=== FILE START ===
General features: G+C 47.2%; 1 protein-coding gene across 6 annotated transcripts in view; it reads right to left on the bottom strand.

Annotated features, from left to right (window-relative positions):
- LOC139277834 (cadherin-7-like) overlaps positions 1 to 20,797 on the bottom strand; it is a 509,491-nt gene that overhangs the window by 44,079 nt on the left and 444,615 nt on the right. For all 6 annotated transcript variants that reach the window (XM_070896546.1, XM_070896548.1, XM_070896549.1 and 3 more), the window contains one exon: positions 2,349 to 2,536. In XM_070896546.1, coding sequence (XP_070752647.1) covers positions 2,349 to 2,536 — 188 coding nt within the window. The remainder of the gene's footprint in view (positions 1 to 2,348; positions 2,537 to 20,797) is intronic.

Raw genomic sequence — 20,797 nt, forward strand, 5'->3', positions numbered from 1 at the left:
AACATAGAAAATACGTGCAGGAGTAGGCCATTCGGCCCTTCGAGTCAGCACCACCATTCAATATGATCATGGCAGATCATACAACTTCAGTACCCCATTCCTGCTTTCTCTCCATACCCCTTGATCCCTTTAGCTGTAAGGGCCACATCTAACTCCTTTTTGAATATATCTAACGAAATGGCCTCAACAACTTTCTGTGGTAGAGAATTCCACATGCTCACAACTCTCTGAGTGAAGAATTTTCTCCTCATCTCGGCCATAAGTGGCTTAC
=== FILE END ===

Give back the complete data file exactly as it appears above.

General features: G+C 47.2%; 1 protein-coding gene across 6 annotated transcripts in view; it reads right to left on the bottom strand.

Annotated features, from left to right (window-relative positions):
- LOC139277834 (cadherin-7-like) overlaps positions 1 to 20,797 on the bottom strand; it is a 509,491-nt gene that overhangs the window by 44,079 nt on the left and 444,615 nt on the right. For all 6 annotated transcript variants that reach the window (XM_070896546.1, XM_070896548.1, XM_070896549.1 and 3 more), the window contains one exon: positions 2,349 to 2,536. In XM_070896546.1, coding sequence (XP_070752647.1) covers positions 2,349 to 2,536 — 188 coding nt within the window. The remainder of the gene's footprint in view (positions 1 to 2,348; positions 2,537 to 20,797) is intronic.

Raw genomic sequence — 20,797 nt, forward strand, 5'->3', positions numbered from 1 at the left:
AACATAGAAAATACGTGCAGGAGTAGGCCATTCGGCCCTTCGAGTCAGCACCACCATTCAATATGATCATGGCAGATCATACAACTTCAGTACCCCATTCCTGCTTTCTCTCCATACCCCTTGATCCCTTTAGCTGTAAGGGCCACATCTAACTCCTTTTTGAATATATCTAACGAAATGGCCTCAACAACTTTCTGTGGTAGAGAATTCCACATGCTCACAACTCTCTGAGTGAAGAATTTTCTCCTCATCTCGGCCATAAGTGGCTTAC